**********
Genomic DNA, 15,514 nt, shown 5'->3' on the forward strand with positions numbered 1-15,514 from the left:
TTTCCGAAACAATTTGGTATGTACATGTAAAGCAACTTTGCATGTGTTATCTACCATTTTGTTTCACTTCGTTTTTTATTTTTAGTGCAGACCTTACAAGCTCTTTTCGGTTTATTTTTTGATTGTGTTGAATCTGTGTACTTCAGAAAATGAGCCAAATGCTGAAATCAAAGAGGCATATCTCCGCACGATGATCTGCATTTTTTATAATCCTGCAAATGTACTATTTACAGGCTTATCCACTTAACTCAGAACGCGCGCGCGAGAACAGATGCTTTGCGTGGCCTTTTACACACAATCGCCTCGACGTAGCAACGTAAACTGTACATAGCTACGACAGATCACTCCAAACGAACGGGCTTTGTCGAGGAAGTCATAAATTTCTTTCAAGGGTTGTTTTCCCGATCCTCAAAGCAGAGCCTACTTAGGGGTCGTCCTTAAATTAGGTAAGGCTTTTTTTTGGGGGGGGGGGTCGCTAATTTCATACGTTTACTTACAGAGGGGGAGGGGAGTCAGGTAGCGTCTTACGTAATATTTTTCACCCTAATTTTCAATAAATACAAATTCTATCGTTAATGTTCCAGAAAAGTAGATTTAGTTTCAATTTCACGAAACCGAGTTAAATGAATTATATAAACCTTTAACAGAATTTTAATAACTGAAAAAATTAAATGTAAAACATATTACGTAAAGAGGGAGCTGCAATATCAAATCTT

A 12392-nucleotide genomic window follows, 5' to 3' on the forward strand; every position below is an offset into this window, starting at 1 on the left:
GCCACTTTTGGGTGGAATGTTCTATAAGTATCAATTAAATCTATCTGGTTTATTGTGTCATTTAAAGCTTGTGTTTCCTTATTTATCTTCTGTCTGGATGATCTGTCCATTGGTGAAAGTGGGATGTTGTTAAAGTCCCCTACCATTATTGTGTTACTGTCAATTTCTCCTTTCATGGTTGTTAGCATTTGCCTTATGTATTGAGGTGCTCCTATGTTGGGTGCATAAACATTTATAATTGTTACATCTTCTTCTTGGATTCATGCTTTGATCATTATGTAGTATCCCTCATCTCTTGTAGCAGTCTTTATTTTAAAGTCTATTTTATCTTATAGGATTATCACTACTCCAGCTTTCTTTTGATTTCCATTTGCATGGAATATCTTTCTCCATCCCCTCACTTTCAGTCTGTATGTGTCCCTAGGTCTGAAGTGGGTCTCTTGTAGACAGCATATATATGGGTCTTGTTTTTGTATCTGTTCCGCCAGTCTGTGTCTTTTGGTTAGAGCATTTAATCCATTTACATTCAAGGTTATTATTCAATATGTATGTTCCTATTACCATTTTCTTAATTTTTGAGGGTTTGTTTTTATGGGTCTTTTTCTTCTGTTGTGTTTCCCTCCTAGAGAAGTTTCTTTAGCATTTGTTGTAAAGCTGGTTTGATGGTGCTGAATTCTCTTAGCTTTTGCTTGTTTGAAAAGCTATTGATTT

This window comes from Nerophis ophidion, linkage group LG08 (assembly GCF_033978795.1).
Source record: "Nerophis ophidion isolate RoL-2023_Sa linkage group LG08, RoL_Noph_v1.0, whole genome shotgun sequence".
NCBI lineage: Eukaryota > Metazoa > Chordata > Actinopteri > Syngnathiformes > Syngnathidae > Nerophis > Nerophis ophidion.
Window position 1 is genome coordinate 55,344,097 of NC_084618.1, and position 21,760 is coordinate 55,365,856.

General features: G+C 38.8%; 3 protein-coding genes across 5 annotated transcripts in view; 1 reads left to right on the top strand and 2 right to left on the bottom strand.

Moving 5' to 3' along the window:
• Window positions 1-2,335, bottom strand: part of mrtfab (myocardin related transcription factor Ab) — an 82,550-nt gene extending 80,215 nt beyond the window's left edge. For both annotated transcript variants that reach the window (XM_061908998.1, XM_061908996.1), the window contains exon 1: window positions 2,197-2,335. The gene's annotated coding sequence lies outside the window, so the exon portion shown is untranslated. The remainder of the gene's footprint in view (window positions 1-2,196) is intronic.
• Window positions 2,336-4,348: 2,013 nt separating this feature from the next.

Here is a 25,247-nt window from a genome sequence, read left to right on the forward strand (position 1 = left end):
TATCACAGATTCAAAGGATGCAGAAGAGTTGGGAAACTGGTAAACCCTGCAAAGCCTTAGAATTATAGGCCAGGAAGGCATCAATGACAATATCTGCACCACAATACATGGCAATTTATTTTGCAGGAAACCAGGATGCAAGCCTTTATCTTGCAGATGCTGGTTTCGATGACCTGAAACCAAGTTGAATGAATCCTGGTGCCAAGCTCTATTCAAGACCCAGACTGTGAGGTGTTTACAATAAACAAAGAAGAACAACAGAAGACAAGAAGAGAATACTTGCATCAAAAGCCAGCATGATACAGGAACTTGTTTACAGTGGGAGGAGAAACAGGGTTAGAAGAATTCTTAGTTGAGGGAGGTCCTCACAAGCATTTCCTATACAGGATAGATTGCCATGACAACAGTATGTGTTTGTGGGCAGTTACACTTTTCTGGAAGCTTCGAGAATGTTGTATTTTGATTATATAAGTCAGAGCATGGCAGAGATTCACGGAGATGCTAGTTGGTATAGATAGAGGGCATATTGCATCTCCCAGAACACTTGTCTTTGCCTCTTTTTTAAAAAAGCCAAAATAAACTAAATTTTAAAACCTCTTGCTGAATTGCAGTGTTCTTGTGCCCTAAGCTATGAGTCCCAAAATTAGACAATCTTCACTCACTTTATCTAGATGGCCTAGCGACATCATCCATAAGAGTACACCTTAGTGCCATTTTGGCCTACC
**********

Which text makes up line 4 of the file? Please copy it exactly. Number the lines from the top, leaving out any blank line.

GCCACTTTTGGGTGGAATGTTCTATAAGTATCAATTAAATCTATCTGGTTTATTGTGTCATTTAAAGCTTGTGTTTCCTTATTTATCTTCTGTCTGGATGATCTGTCCATTGGTGAAAGTGGGATGTTGTTAAAGTCCCCTACCATTATTGTGTTACTGTCAATTTCTCCTTTCATGGTTGTTAGCATTTGCCTTATGTATTGAGGTGCTCCTATGTTGGGTGCATAAACATTTATAATTGTTACATCTTCTTCTTGGATTCATGCTTTGATCATTATGTAGTATCCCTCATCTCTTGTAGCAGTCTTTATTTTAAAGTCTATTTTATCTTATAGGATTATCACTACTCCAGCTTTCTTTTGATTTCCATTTGCATGGAATATCTTTCTCCATCCCCTCACTTTCAGTCTGTATGTGTCCCTAGGTCTGAAGTGGGTCTCTTGTAGACAGCATATATATGGGTCTTGTTTTTGTATCTGTTCCGCCAGTCTGTGTCTTTTGGTTAGAGCATTTAATCCATTTACATTCAAGGTTATTATTCAATATGTATGTTCCTATTACCATTTTCTTAATTTTTGAGGGTTTGTTTTTATGGGTCTTTTTCTTCTGTTGTGTTTCCCTCCTAGAGAAGTTTCTTTAGCATTTGTTGTAAAGCTGGTTTGATGGTGCTGAATTCTCTTAGCTTTTGCTTGTTTGAAAAGCTATTGATTT